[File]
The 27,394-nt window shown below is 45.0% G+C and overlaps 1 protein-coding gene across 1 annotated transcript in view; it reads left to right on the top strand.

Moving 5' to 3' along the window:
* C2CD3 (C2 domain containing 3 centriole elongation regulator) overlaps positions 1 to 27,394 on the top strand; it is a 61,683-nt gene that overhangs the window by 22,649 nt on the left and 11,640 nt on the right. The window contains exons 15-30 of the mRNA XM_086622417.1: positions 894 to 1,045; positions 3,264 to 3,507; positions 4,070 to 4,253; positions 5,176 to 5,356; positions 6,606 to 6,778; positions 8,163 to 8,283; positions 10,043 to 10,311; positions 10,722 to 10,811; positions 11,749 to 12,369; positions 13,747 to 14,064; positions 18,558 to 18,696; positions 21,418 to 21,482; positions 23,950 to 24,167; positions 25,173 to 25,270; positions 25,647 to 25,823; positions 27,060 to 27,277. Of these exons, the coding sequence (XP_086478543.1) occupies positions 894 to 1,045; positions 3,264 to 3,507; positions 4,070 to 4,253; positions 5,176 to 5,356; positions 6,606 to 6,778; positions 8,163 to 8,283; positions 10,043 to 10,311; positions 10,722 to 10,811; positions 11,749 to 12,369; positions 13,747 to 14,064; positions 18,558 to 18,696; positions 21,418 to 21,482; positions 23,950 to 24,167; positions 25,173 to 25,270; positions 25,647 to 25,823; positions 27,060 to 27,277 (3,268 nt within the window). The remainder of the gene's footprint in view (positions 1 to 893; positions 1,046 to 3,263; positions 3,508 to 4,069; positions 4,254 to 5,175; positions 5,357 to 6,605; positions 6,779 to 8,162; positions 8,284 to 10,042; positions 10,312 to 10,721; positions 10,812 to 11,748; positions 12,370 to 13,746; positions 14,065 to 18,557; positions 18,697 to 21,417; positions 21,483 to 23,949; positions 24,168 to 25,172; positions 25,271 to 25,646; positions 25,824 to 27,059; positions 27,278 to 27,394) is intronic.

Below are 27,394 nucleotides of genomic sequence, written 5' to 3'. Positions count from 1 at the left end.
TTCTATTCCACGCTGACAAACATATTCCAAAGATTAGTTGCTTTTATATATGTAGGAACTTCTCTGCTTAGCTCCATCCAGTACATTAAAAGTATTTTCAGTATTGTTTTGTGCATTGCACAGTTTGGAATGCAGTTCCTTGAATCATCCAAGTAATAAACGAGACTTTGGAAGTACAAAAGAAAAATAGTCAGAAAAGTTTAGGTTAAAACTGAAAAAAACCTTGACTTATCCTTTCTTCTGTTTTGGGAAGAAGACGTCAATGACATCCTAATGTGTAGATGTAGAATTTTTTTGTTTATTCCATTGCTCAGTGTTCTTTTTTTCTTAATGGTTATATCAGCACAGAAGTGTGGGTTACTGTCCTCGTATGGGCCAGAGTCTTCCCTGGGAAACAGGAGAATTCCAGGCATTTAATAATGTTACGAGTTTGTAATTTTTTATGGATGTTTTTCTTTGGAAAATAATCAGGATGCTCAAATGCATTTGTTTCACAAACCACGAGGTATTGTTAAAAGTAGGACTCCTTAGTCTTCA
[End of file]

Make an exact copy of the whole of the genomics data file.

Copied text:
The 27,394-nt window shown below is 45.0% G+C and overlaps 1 protein-coding gene across 1 annotated transcript in view; it reads left to right on the top strand.

Moving 5' to 3' along the window:
* C2CD3 (C2 domain containing 3 centriole elongation regulator) overlaps positions 1 to 27,394 on the top strand; it is a 61,683-nt gene that overhangs the window by 22,649 nt on the left and 11,640 nt on the right. The window contains exons 15-30 of the mRNA XM_086622417.1: positions 894 to 1,045; positions 3,264 to 3,507; positions 4,070 to 4,253; positions 5,176 to 5,356; positions 6,606 to 6,778; positions 8,163 to 8,283; positions 10,043 to 10,311; positions 10,722 to 10,811; positions 11,749 to 12,369; positions 13,747 to 14,064; positions 18,558 to 18,696; positions 21,418 to 21,482; positions 23,950 to 24,167; positions 25,173 to 25,270; positions 25,647 to 25,823; positions 27,060 to 27,277. Of these exons, the coding sequence (XP_086478543.1) occupies positions 894 to 1,045; positions 3,264 to 3,507; positions 4,070 to 4,253; positions 5,176 to 5,356; positions 6,606 to 6,778; positions 8,163 to 8,283; positions 10,043 to 10,311; positions 10,722 to 10,811; positions 11,749 to 12,369; positions 13,747 to 14,064; positions 18,558 to 18,696; positions 21,418 to 21,482; positions 23,950 to 24,167; positions 25,173 to 25,270; positions 25,647 to 25,823; positions 27,060 to 27,277 (3,268 nt within the window). The remainder of the gene's footprint in view (positions 1 to 893; positions 1,046 to 3,263; positions 3,508 to 4,069; positions 4,254 to 5,175; positions 5,357 to 6,605; positions 6,779 to 8,162; positions 8,284 to 10,042; positions 10,312 to 10,721; positions 10,812 to 11,748; positions 12,370 to 13,746; positions 14,065 to 18,557; positions 18,697 to 21,417; positions 21,483 to 23,949; positions 24,168 to 25,172; positions 25,271 to 25,646; positions 25,824 to 27,059; positions 27,278 to 27,394) is intronic.

Below are 27,394 nucleotides of genomic sequence, written 5' to 3'. Positions count from 1 at the left end.
TTCTATTCCACGCTGACAAACATATTCCAAAGATTAGTTGCTTTTATATATGTAGGAACTTCTCTGCTTAGCTCCATCCAGTACATTAAAAGTATTTTCAGTATTGTTTTGTGCATTGCACAGTTTGGAATGCAGTTCCTTGAATCATCCAAGTAATAAACGAGACTTTGGAAGTACAAAAGAAAAATAGTCAGAAAAGTTTAGGTTAAAACTGAAAAAAACCTTGACTTATCCTTTCTTCTGTTTTGGGAAGAAGACGTCAATGACATCCTAATGTGTAGATGTAGAATTTTTTTGTTTATTCCATTGCTCAGTGTTCTTTTTTTCTTAATGGTTATATCAGCACAGAAGTGTGGGTTACTGTCCTCGTATGGGCCAGAGTCTTCCCTGGGAAACAGGAGAATTCCAGGCATTTAATAATGTTACGAGTTTGTAATTTTTTATGGATGTTTTTCTTTGGAAAATAATCAGGATGCTCAAATGCATTTGTTTCACAAACCACGAGGTATTGTTAAAAGTAGGACTCCTTAGTCTTCA